Changes in pit membrane porosity due to deflection and stretching: the role of vestured pits

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Abstract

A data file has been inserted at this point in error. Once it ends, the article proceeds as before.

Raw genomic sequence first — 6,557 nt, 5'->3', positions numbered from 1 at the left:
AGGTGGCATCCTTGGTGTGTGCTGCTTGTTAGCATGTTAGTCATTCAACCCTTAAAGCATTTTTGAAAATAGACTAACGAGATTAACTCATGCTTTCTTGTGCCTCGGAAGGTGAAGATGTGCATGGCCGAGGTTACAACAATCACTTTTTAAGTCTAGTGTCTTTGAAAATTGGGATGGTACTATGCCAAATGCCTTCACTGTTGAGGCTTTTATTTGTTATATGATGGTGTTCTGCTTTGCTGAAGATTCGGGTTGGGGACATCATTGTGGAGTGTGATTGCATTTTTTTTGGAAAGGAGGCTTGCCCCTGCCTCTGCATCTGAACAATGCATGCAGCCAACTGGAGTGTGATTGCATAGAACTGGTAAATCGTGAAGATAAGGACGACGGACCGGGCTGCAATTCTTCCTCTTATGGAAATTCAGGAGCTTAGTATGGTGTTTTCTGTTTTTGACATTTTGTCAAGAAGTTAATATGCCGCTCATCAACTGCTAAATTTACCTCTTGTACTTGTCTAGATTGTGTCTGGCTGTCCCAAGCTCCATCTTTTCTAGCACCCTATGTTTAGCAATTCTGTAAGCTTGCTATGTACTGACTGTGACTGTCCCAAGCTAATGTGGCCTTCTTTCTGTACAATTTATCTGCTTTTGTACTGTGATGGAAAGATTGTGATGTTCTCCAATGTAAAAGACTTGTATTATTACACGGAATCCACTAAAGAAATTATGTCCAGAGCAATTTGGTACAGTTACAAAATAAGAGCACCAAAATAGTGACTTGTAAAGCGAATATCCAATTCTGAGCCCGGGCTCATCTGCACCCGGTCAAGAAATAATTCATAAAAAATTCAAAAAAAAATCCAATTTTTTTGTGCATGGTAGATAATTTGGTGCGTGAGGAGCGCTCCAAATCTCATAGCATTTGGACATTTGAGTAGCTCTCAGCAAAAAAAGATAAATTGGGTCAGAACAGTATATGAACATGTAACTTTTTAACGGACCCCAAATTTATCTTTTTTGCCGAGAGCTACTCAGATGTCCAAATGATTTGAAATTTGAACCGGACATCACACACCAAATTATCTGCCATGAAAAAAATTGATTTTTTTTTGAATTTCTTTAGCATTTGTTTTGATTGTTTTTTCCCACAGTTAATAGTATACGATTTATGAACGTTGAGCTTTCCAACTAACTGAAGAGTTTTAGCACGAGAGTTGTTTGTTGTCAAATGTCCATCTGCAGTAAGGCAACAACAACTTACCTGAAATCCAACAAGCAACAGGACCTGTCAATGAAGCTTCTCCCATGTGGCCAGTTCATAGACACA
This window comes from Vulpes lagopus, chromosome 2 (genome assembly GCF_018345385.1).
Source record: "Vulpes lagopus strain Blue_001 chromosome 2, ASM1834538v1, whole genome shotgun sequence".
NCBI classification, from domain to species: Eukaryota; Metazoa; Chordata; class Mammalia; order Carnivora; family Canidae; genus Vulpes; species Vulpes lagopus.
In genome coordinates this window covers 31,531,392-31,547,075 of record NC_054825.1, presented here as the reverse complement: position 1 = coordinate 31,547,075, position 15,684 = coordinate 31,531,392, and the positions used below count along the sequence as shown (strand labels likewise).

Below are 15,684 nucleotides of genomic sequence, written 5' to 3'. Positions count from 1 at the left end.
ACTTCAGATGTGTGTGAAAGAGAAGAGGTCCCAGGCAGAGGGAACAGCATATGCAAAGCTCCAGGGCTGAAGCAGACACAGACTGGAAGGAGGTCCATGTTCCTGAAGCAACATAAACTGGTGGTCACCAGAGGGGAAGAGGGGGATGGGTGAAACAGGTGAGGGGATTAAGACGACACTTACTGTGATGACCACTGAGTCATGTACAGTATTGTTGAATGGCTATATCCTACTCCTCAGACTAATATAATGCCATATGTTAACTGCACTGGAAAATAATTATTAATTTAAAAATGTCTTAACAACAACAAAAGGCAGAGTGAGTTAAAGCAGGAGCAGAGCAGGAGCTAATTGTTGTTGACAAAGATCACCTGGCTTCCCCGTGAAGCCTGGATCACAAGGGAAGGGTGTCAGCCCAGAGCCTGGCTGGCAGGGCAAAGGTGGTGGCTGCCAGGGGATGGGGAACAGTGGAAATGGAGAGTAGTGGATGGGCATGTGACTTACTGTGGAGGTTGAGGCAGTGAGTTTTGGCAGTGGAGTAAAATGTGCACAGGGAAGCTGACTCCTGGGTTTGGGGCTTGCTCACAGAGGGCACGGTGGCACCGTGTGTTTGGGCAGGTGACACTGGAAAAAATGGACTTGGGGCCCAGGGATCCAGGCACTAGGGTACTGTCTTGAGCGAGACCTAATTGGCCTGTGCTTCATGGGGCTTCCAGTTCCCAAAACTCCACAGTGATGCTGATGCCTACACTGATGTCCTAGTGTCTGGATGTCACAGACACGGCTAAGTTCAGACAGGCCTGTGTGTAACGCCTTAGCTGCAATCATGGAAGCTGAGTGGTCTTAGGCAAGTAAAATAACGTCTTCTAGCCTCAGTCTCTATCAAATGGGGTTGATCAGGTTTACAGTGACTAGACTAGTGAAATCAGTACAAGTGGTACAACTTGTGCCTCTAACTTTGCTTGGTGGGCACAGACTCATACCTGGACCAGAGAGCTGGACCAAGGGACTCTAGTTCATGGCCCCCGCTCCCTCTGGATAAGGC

The effect of increasing pressure difference (ΔP) on intervessel pit membrane porosity was studied in two angiosperm tree species with differing pit architecture. Fraxinus americana L. possesses typical angiosperm bordered pit structure while Sophora japonica L. exhibits well-developed vestures in intervessel pit chambers. It was hypothesized (a) that large ΔP across intervessel pits would cause the deflection of pit membranes in the stems of F. americana resulting in significant increases in porosity and thus lower cavitation thresholds, and (b) that the presence of vestures would prevent the deflection of pit membranes in S. japonica. To determine if the porosity of pit membranes increased under mechanical stress, suspensions of colloidal gold, 5 nm and 20 nm in diameter, were perfused across intervessel pit membranes at ΔP ranging from 0.25 MPa to 6.0 MPa. The effect of increasing ΔP on membrane porosity was also tested by comparing air seeding thresholds (Pa) in stems perfused with water or a solution with lower surface tension. Air seeding and colloidal gold experiments indicated that pit membrane porosity increased significantly with ΔP in F. americana. In S. japonica, increases in permeability to colloidal gold with ΔP were small and maximum pore diameters predicted from Pa were independent of ΔP, suggesting that vestures limited the degree to which the membrane can be deflected from the centre of the pit cavity. This provides the first experimental evidence that vestures reduce the probability of air seeding through pit membranes.

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